“Traditionally the Japanese print haiku in magazines and books in one vertical column of writing…This equates to one horizontal line of type in Western languages…”
—William Higginson in The Haiku Handbook
“Before we knew its name the indigo bunting”
–Peggy Willis Lyles
So if traditionally Japanese haiku equates to one horizontal line of type, as Higginson says, Basho’s classic would look like this:
old pond…a frog leaps in water’s sound
–Basho as translated by William Higginson
Penny Harter, who co-authored The Haiku Handbook with her husband William Higginson, said her husband spent eight years working on that translation of “old pond.”
Earlier this year Penny sent me a note fleshing out the thoughts behind that translation highlighting some of the differences that need to be considered when it comes to the cross cultural art of haiku. She also shared some of the conclusions her husband reached.
“…In the following pages of the section, “The Written Haiku—Visual Aspects” (128) in which Bill talks about the “one vertical column of writing”, he goes on to show quite a few variations in visual format, even by poets such as Issa, and Bill was certainly not wedded to the one-line form for haiku in English.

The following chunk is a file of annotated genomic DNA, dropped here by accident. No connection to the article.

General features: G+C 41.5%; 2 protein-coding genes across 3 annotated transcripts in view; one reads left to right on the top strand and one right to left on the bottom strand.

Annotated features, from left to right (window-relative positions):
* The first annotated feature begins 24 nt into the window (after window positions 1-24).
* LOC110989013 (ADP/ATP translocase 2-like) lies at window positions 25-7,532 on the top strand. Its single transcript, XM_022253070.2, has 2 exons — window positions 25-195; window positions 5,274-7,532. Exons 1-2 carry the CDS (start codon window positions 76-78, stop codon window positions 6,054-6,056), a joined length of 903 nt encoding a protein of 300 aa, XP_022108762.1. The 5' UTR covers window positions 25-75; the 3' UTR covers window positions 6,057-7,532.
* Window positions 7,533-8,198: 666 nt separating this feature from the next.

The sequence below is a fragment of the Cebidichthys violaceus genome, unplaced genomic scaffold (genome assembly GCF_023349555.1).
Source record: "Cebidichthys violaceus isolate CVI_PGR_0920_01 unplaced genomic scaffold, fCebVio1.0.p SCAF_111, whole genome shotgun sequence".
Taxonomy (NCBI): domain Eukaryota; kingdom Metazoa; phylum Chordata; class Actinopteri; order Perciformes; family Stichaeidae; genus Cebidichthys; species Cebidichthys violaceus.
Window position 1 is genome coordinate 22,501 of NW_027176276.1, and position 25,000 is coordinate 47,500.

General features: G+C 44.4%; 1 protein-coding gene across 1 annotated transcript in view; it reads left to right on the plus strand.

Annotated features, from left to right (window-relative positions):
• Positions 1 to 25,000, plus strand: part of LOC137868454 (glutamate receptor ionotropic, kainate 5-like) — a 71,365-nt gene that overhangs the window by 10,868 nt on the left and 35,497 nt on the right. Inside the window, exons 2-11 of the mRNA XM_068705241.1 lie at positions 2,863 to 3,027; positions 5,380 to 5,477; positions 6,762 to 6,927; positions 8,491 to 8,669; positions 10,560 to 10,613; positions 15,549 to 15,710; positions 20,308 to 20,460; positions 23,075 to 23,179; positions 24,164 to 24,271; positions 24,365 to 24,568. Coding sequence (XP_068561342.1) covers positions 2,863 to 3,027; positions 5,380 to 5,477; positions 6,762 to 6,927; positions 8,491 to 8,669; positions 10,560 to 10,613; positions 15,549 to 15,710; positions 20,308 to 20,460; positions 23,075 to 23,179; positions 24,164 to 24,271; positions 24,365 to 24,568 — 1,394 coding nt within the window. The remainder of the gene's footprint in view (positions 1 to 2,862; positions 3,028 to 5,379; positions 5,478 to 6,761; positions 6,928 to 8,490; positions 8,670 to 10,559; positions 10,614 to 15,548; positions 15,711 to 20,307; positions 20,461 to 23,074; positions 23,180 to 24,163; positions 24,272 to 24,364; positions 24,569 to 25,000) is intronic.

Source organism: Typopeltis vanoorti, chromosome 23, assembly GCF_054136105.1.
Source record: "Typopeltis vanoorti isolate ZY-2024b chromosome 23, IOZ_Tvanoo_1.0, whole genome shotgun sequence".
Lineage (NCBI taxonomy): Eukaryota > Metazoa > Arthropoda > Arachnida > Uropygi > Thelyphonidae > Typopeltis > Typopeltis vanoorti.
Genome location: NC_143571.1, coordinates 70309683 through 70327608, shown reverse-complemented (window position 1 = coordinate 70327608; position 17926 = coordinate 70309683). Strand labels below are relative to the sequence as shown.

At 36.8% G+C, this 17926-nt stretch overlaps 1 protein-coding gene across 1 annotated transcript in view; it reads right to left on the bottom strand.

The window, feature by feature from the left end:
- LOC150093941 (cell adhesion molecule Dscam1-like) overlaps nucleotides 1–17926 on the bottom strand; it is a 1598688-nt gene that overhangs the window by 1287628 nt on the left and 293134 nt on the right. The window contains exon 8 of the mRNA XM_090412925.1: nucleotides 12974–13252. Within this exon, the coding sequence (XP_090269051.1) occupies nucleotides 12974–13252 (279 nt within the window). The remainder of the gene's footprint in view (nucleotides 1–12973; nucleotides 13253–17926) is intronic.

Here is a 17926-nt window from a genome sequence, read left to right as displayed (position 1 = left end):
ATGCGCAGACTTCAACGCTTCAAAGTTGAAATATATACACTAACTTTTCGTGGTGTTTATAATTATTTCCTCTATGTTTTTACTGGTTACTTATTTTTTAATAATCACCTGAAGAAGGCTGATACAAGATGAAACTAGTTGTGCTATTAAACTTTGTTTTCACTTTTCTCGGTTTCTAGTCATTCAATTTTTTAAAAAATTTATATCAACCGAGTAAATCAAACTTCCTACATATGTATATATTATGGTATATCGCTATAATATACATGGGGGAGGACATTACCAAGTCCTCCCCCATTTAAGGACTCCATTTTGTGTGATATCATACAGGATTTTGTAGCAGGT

In The Haiku Handbook on page 105 from the section titled “A ‘Traditional Form’ for Haiku in English”, Bill suggests such a form:
While Japanese are used to reading traditional texts in which rhythms are not visually identified, the Western notion of a printed poem-text incorporates the idea of a line of type equalling a rhythmical unit, or verse-line. Therefore a three-line structure of two, three, and two accented syllables, respectively, would establish rhythmical proportions similar to those of traditional Japanese haiku.”
This follows some observations…which suggest, with respect to the rhythm for those three lines, ” . . . an overall form consisting of seven accented syllables, plus unaccented syllables up to a total of about twelve, would yield a rhythmical structure native to English and at the same time approximate the duration of traditional Japanese haiku.”
Thank you to Penny Harter, co-author of The Haiku Handbook